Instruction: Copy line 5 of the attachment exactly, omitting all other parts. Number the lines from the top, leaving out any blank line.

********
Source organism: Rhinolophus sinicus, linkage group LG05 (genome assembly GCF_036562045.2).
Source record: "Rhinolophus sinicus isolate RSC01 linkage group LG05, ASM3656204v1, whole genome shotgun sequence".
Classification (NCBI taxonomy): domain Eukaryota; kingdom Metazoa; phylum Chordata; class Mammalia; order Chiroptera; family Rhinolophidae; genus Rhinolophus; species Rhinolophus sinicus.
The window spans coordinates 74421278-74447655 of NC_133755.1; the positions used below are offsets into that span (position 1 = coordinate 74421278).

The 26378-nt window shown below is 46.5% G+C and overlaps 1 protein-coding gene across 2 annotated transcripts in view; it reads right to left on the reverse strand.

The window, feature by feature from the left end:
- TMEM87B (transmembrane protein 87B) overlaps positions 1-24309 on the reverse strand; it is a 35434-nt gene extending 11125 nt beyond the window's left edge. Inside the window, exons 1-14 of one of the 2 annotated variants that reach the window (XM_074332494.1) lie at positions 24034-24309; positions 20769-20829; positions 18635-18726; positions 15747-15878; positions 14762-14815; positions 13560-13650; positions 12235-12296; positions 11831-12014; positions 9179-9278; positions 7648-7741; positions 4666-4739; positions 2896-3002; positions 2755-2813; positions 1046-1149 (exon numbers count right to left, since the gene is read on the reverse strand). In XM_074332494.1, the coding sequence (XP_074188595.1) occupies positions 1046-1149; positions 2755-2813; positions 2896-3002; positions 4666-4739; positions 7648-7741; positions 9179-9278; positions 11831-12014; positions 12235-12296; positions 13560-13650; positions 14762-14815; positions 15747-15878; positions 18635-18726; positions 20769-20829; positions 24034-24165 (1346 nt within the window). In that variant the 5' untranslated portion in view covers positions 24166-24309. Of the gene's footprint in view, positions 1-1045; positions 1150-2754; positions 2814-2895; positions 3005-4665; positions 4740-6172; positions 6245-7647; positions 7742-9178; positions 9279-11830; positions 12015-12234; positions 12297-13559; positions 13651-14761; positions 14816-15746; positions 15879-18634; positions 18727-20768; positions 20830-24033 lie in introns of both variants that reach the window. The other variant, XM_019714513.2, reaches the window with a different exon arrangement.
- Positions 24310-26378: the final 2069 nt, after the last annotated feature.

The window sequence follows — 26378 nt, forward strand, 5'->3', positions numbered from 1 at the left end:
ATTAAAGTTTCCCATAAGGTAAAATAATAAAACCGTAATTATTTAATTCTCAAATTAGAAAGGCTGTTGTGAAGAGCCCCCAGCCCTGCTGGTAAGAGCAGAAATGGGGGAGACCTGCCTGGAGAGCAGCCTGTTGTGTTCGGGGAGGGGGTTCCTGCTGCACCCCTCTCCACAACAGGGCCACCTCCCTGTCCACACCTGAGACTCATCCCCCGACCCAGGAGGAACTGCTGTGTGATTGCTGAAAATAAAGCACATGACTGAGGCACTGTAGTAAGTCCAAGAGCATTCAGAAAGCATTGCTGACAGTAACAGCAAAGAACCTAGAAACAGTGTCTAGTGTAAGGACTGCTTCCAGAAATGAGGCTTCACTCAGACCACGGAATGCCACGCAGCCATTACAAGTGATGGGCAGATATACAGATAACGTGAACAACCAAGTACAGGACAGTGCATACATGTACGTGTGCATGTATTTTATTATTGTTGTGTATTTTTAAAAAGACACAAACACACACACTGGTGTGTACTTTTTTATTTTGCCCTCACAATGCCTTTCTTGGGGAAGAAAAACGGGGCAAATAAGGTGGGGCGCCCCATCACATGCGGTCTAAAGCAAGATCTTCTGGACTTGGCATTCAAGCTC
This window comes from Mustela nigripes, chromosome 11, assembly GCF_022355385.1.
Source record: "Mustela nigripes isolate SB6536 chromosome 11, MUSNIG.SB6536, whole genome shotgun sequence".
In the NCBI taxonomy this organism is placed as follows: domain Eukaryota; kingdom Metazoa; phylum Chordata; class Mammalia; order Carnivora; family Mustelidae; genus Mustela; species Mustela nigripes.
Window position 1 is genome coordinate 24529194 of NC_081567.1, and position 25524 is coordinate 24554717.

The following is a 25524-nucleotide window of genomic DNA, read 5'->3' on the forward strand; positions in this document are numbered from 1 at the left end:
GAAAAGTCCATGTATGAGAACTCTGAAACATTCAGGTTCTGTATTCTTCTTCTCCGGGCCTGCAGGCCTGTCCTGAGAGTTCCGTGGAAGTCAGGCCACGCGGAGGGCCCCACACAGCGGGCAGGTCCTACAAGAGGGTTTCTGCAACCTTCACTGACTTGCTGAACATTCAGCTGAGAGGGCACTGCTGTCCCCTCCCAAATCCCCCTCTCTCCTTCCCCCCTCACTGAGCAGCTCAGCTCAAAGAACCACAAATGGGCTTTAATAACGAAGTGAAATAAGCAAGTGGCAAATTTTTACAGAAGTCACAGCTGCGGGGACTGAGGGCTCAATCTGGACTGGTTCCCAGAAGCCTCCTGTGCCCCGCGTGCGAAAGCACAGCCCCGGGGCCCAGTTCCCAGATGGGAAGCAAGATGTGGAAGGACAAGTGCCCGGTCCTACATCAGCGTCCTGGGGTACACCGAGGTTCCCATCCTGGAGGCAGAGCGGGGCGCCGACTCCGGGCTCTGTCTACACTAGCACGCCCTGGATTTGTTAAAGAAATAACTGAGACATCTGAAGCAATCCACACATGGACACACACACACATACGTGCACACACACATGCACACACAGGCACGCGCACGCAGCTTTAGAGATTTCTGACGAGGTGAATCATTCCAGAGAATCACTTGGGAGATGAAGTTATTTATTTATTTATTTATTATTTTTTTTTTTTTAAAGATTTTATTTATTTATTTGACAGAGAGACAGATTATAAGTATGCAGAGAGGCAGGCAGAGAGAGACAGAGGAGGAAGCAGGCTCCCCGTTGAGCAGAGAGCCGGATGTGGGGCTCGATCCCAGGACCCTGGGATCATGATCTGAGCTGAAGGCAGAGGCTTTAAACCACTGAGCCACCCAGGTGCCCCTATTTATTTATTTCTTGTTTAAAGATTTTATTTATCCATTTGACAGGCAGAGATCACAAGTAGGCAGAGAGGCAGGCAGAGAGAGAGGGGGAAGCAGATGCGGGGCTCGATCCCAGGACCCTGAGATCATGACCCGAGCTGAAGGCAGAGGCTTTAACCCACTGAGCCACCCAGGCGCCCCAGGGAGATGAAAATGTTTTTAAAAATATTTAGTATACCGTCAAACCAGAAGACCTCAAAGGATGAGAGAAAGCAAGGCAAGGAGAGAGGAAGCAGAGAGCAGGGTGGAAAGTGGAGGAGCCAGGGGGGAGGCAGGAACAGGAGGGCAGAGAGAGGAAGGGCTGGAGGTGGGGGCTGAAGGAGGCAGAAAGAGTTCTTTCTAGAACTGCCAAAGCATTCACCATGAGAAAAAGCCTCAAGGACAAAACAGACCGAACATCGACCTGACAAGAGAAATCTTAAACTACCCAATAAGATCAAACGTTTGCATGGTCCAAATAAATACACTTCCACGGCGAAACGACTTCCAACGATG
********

The 26378-nt window shown below is 46.5% G+C and overlaps 1 protein-coding gene across 2 annotated transcripts in view; it reads right to left on the reverse strand.